A new kind of privilege

A couple of weeks ago, we visited a newly opened eatery in Bangalore. Something about the crowd made me observe it more. It seemed like this was a set completely different from the kinds I usually see during restaurant visits. It took me a little while to understand why I felt so, and when I did, I remembered the nuance I had discovered only a year ago.

In the restaurants/pubs I visit, I usually see people like me. The ones who, irrespective of career highs they might have scaled, have to go at it daily with the business of life. They are curious for new experiences and/or are eager to climb a rung or two, and see such places through these frames. In both cases, they are ‘visitors’. But there is a different crowd I saw here –  a set of people whose body language – a certain kind of composed languor, and the way they behaved with each  other, reflected a sense of belonging. I consider them privileged. More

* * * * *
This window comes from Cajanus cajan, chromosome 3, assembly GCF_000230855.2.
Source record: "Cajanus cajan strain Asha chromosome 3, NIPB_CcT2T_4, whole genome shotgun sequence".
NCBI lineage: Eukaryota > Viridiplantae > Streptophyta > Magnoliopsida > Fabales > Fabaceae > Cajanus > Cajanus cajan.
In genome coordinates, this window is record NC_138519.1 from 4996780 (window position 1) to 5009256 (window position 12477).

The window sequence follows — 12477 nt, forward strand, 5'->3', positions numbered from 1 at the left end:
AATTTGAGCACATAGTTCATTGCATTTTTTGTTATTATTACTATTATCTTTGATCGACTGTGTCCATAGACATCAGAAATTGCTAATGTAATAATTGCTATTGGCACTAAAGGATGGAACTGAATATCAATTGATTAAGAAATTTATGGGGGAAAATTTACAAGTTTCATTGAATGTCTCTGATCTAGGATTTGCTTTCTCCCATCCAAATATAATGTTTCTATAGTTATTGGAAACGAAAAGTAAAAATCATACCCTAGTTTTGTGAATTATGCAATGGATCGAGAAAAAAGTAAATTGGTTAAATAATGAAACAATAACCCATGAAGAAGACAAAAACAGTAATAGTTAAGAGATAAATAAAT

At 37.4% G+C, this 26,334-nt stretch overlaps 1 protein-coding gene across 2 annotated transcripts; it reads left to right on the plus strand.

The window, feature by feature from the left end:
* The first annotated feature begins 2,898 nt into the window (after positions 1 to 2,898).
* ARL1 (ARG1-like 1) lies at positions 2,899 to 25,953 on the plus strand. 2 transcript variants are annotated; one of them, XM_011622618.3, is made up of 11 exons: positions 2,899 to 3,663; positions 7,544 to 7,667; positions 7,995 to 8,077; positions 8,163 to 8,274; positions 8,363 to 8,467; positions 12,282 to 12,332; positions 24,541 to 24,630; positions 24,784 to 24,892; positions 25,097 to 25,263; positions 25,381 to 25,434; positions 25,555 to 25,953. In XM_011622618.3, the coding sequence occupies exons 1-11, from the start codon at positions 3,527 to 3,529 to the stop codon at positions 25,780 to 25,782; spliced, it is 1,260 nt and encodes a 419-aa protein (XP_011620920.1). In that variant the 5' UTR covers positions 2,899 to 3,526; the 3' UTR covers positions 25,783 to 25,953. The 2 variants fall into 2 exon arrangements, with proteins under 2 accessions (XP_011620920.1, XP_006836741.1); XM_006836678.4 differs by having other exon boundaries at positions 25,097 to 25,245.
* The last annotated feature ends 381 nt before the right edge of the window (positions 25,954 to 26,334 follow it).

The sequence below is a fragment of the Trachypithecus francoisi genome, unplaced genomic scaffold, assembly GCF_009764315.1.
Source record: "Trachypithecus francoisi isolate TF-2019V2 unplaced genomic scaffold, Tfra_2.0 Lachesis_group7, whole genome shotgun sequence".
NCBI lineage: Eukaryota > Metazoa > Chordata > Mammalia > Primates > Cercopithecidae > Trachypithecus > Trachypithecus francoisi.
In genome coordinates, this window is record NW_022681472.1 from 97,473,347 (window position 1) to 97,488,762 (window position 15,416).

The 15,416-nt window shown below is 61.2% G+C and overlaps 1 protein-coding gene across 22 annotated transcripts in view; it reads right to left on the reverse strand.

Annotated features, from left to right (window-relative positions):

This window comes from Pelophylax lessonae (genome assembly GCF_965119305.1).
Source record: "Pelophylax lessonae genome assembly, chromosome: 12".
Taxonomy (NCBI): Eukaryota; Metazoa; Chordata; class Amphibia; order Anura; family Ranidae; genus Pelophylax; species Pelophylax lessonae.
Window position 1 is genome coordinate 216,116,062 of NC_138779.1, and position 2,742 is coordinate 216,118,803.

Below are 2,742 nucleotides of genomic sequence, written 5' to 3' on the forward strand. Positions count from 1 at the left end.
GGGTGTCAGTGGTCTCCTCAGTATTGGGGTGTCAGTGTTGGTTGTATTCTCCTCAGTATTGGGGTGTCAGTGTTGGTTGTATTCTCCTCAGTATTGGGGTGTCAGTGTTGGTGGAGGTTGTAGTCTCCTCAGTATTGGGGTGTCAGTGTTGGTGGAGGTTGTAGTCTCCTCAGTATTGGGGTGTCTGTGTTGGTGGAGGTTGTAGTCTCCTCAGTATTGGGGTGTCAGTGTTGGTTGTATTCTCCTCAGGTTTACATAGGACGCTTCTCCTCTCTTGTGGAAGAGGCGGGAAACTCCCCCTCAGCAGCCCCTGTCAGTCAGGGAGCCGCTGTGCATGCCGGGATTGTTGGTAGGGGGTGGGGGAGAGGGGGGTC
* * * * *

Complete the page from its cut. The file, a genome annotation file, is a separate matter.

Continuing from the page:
Inequality & Technology

A few weeks ago, I’d written about inequality and the role of meritocracy in shaping its future. Another related force, whose influence has been rising rapidly, is technology. I had written about it earlier in a post – Algorithms of Wealth – and my thoughts ended in at least three directions! At least two are relevant here. In the post, I had mentioned the abundance that The Second Machine Age promises and whether the disparity we see now is an inevitable step towards that. But I had also wondered whether any notion of sustained reduced disparity is a lost cause and that as we advance further, the gaps will keep widening.

A recent HBR article titled The Great Decoupling, based on an interview with the authors of The Second Machine Age, indicates that the authors themselves now believe in the second path – while digital technologies will help economies grow faster, not everyone will benefit equally. In my earlier post I had also brought up how I had hoped that the internet would be the great leveller, and my disillusionment since then when I realised that it created its own hierarchies. (on a related note, read) More